Fashion and feminism have been at each others’ throats since possibly forever. As bad as their arguments can get, the squabble turns into a big nasty rock-paper-scissors battle royale when you get Christianity involved. (I haven’t read many pieces on where fashion and feminism collide with faith, but this piece from The Fatal Feminist has stuck with me.)
What seems to happen is this: Feminism hates fashion because it thinks fashion is all about materialism and conformity to the patriarchy. Christianity hates fashion because fashion is self-centered and worldly and immodest. Feminism and Christianity hate each other because apparently both parties missed the memo about mutual respect and individual value. Finally, fashion hates both of them because it doesn’t like them telling it what to do.
This is all hugely oversimplified, of course. There are as many variations and definitions of Christianity as there are languages on Earth, and modern feminism seems to have just as many facets. Fashion, too, is an umbrella for everything from haute couture to vintage to thrifting to fair trade.
Trouble is, I ascribe to all three.
Many people will see this as complicated at best, and unacceptable or impossible at worst. I’ve read a few Christian-run fashion blogs that blame feminism for a lot of things – only their definition of “feminist” is one Rush Limbaugh would endorse. And all you need to do is pop over to Reddit to see how much fun it can be to be a Christian on the Internet. Given the human tendency to label, take things personally, and defend one’s own choices against attacks both real and percieved, it’s easy to see why people have a hard time identifying with more than one of these groups, or accepting that other people can do so.
So how can you be all three without compromising on, or outright betraying, the values of each?
While all three of these identities have a huge variety of subgroups and variations, we’ll never get anywhere if we don’t boil them down to some basic traits. Let’s tackle fashion first. When you wear a certain outfit, do your hair a certain way, wear certain accessories or colors, or emulate a certain style, you convey a message. You are telling people who you are, or who you want to be, even if that person is “I’m not someone who cares about style,” even if that person changes on a daily basis. Fashion is key to how we express our identity.
On top of that, I view fashion through the lens of self-image and body positivity, which means I don’t focus so much on trends or designers, but rather on what makes each individual feel good and beautiful and valued. The goal isn’t to be self-centered or vain or conceited – it’s to use style as a tool to build the confidence we all deserve to have as individuals.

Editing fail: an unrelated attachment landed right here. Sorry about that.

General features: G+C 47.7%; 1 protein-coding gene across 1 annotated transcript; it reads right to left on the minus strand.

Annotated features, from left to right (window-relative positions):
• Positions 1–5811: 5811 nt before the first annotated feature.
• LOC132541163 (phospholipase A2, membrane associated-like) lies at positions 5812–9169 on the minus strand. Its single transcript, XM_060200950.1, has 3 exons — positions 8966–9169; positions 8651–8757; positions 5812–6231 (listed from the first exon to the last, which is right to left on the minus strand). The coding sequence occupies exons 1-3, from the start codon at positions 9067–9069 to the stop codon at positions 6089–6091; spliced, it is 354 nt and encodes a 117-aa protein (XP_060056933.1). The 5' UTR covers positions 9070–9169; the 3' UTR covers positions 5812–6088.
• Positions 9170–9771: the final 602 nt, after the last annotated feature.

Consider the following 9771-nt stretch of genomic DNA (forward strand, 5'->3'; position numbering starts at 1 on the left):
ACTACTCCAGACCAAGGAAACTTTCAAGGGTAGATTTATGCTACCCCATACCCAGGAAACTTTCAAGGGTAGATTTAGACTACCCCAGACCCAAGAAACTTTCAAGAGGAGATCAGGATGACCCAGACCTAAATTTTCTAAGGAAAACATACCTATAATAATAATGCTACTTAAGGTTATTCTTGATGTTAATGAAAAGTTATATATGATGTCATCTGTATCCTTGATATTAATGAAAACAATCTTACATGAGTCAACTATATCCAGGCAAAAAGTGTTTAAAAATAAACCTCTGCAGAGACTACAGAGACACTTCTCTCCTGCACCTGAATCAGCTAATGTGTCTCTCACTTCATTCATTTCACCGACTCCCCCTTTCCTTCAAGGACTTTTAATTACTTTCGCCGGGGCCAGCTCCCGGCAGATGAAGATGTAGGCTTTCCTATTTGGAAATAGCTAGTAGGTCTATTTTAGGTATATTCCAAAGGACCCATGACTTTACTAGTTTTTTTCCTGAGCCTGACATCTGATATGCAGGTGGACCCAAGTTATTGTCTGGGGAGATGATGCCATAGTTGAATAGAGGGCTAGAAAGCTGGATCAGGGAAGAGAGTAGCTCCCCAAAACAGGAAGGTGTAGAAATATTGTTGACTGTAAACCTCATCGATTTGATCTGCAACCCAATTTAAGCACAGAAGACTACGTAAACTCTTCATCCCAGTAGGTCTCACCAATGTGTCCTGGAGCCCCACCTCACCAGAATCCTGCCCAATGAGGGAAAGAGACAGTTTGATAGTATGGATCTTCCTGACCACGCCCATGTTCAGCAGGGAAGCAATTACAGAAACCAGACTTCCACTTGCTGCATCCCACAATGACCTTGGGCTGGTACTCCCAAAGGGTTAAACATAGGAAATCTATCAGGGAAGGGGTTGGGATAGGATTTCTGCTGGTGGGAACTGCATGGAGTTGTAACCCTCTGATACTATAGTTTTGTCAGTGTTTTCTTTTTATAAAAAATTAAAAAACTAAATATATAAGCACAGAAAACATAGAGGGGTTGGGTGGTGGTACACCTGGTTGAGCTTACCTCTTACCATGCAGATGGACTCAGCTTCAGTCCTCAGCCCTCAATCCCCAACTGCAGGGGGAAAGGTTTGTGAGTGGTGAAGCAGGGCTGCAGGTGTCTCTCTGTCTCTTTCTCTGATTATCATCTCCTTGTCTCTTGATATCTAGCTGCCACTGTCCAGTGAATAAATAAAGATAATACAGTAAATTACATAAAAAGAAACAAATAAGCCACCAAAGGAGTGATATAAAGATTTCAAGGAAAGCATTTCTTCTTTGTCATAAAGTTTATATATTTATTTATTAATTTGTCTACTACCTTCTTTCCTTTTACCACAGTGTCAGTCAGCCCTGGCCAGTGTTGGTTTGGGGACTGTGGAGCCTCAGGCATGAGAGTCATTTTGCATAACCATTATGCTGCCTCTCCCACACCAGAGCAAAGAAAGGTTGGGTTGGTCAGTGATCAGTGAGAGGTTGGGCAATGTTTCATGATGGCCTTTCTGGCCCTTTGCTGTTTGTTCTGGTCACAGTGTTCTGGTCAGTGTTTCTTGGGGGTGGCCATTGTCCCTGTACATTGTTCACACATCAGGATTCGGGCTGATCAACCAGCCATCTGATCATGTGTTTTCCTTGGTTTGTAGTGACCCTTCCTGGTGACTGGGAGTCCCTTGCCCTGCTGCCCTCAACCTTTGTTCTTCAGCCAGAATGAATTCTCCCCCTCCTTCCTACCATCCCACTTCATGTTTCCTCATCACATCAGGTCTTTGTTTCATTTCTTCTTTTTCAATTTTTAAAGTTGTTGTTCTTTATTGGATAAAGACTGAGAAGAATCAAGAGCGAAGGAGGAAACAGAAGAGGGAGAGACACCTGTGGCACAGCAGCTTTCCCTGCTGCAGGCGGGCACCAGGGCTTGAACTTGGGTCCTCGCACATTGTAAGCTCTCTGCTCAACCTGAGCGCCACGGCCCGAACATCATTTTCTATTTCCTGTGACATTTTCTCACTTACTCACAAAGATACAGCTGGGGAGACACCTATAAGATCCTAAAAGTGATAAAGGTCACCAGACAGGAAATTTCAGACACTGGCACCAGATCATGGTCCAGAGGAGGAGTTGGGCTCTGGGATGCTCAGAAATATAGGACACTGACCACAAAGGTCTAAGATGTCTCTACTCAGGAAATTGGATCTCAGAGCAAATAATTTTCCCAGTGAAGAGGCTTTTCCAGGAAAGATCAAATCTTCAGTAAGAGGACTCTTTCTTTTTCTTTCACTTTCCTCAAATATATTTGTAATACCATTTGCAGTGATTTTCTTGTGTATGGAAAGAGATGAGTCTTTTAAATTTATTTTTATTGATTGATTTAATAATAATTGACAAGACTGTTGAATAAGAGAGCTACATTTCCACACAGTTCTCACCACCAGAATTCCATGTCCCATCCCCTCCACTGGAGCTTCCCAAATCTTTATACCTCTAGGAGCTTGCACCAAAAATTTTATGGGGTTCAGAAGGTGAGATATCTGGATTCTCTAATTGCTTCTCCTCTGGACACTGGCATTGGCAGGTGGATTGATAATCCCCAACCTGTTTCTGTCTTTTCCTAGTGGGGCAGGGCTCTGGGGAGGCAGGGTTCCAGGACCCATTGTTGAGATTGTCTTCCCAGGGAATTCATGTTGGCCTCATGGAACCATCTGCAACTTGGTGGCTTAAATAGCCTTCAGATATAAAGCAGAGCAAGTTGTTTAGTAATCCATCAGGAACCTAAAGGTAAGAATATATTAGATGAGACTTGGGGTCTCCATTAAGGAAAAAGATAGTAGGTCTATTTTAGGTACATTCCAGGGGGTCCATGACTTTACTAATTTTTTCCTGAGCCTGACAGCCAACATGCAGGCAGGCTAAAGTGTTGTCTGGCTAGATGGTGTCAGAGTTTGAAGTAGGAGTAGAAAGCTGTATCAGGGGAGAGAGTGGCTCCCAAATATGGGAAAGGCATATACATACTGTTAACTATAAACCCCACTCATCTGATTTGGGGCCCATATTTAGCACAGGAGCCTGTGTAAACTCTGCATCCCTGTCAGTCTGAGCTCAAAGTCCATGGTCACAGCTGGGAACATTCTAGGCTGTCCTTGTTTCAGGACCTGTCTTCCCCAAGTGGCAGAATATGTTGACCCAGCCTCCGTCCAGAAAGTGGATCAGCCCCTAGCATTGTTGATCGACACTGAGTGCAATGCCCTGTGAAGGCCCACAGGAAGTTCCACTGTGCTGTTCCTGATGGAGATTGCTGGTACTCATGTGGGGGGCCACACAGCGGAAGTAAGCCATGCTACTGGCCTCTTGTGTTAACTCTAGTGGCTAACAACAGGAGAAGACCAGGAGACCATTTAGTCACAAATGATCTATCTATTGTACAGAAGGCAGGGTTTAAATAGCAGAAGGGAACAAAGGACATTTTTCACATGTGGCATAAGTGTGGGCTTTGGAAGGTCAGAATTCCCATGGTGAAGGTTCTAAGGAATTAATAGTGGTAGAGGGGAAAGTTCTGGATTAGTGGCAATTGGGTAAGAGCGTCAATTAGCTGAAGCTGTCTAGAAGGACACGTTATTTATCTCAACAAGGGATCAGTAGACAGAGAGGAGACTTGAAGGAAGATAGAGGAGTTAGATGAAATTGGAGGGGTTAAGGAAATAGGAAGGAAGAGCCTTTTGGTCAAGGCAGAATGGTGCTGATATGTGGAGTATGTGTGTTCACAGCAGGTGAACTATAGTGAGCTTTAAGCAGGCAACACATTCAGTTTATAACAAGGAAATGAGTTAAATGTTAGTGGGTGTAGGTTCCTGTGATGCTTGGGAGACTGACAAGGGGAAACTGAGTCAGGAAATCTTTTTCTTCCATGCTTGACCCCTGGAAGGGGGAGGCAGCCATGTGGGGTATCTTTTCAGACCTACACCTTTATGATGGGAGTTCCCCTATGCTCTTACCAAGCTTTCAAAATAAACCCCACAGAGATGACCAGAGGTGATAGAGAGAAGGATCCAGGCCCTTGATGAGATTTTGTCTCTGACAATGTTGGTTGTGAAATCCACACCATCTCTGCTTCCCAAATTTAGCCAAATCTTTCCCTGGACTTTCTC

So, as a body-image/fashion blogger, I value:
- the emotional and mental confidence gained through self-expression
- positivity and respect towards your own body
- encouraging and discussing style ideas with others
- trying new things – clothes, colors, haircuts, etc.
- exposing racism, sexism, and sizeism in the fashion industry
The many intepretations of Christianity are just as complicated. I have my way of being Christian/following Christ/however you want to phrase it, and that’s been influenced by my family, the churches I’ve attended, and the Christ-following friends I’ve made (along with the “Christians” we’ve all encountered who I absolutely do not want to emulate). In my worldview, Christianity is, or should be, counterculture. Following Christ means doing what is not expected in our society, sometimes the exact opposite. It means being generous instead of selfish – not selfish in the sense of being greedy or wanting a lot of attention, but in not desiring much of anything, period. It means giving to those in need, whether it’s time or money or goods. It means serving instead of being served, which often leads to the idea that Christians are doormats and easy to take advantage of. I don’t see it that way. I see the being a Christian as a call to be a superhero: to give selflessly to those who need it. And that’s kind of awesome! Why should I avoid drawing attention to me and my faith when all it asks is to freakin’ be nice to people for a change?